And hope that your daughter gets better soon


Thank you for your reply, Yas.

It sounds like you have a really bad time of it.

I had to look up what an abg measurement was and am quite glad they didn't do that, don't think either of us would have coped very well with it.

The trouble we have is that she rarely if ever wheezes so we are often left sat in the waiting room after the triage nurse has seen us and classified as not urgent because no wheeze has been heard even though I make sure to tell them every time that she doesn't wheeze! Her main difficulty seems to be breathing out and on one occasion when there was a respiratory registrar on duty she was admitted as he spotted her, as he passed the waiting rooms,. she was was grey in colour, very lethargic and he was worried about the CO2 build up in her body. But most of the time we sit and wait while she gets gradually worse and panics which doesn't help matters. She has only had nebulisers a couple of times, usually they just give her steroids and 10 puffs of her blue inhaler as often as she needs and keep us in until she can go 4 hours without needing to use it.

Not having recourse to her normal ""blue"" inhaler scares her and I think the reason they told us not to use it was because of the rapidity of her deterioration, and possibly because they didn't have a clue what to do..

I keep thinking we have it under control but every six months or so she will have a massive attack out of the blue and it takes more and more to get it back under control. She has been on adult doses of her inhalers for a while now and she is not particularly big for her age. Just not sure where we go from here or even what questions I should be asking.


I would say if she is going lethargic or bluish in colour (like me a couple of times now) thats when she is real bad. Last time what happened in a and e was that i went in with those sats (literally walked in) they put me on a neb straight away and after the neb gave me oral steroids and put me in the waiting room without seeing a dr. Then what happened in 10-20 min time was blue gray in colour and couldnt breathe so someone very poorly went to get a dr for me who took me straight to resus he listened to my chest but couldnt hear anything at all as i stopped wheezing as so little air was going in and out my sats and blood pressure and heart rate dropped massively and got almost intubated was nearing that end and was kept in hospital for like a week to get stabilised i needed like 6/7 h on nebs and lots of iv stuff which i cannot name all but had magnesium theophylline steroids maybe salbutamol or terbutaline and fluids . Had lots of abgs as well as oxygen levels drop and was kept on oxygen for a few days amongst with the nebs .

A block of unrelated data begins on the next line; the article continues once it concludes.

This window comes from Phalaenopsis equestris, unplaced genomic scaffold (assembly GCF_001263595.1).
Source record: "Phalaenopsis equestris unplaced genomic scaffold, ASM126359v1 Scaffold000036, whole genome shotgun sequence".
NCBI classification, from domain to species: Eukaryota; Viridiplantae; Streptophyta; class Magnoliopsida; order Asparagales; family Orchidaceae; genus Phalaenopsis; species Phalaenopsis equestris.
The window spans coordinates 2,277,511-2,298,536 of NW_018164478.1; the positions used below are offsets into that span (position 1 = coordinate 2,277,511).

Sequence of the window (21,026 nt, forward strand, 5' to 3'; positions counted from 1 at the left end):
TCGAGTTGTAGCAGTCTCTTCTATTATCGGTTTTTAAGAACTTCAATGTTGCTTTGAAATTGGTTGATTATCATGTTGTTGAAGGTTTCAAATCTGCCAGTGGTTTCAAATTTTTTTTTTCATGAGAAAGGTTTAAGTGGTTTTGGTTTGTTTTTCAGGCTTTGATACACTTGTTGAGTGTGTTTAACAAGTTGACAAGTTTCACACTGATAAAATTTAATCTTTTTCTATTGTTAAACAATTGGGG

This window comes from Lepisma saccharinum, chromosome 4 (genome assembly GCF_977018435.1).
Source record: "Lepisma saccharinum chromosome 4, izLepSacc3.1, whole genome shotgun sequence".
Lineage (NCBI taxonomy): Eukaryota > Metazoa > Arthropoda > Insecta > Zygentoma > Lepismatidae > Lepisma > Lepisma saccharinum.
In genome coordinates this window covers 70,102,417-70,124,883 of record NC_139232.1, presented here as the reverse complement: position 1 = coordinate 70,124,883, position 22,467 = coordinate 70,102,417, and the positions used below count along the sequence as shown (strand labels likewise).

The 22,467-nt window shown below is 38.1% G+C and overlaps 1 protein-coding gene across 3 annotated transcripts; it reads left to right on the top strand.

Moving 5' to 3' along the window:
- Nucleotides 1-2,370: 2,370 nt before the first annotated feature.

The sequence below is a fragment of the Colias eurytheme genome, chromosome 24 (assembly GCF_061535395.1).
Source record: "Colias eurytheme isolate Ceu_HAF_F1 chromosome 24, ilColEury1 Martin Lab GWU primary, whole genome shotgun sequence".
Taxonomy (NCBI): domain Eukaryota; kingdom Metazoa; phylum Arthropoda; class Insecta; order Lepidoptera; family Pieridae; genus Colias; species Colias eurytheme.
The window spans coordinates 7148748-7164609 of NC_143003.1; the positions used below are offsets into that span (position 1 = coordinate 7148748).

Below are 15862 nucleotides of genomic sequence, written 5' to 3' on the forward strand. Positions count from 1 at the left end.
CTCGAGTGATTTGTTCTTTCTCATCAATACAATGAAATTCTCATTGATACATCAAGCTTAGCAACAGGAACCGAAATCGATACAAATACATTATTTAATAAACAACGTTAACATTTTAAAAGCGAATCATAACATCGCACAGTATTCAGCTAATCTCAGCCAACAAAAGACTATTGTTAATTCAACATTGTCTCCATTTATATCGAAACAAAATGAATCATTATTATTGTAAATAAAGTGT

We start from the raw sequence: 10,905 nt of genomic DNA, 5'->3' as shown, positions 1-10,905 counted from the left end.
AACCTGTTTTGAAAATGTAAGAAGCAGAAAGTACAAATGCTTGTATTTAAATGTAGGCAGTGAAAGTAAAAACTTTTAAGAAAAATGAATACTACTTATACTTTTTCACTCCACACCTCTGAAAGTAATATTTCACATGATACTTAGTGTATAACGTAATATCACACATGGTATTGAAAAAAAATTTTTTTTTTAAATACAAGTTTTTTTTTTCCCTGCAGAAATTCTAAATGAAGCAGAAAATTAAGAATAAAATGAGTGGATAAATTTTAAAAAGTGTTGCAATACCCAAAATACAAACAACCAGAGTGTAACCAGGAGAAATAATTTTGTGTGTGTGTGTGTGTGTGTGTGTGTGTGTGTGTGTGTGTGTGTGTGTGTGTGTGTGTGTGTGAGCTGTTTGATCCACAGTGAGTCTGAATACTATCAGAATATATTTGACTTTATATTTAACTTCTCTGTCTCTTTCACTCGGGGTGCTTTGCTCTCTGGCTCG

But if your daughter is going blue than its usual to not to wheeze as the chest gets so tight that it cannot make a wheezing sound which is a sign of a more severe attack. Drs call going blue as cyanosis.

According to the guidelines a severe acute asthma attack is when

Heart rate greater than 110 beats a min

Respiratory rate (how many breathes you take a minute) is greater than 25

Peak flow 33-50%

And inability to complete a sentence

Than there is life threatening attacks which have the signs

Going blue-cyanosis

Silent chest

Oxygen level less than 92%


Altered conscious level


To me it happened previously that i went to a and e and they told me here is another inhaler use that you seem allright when I already used up one entire inhaler in a day. So by the time i got home i was even worse and my flatmates just rang me the ambulance despite that i was saying no. Then when they arrived i was blue had a silent chest -no wheeze or no sound of breathing sats were low and were dropping and couldnt say a single word so got rushed to a different hospital where the dr was rather terrified and they too almost had to intubate me in resus as had a build up of co2 but had a good response to treatment. That time was unconscious by the time i reached the hospital so cannot say what they did to me but got admitted to intensive care.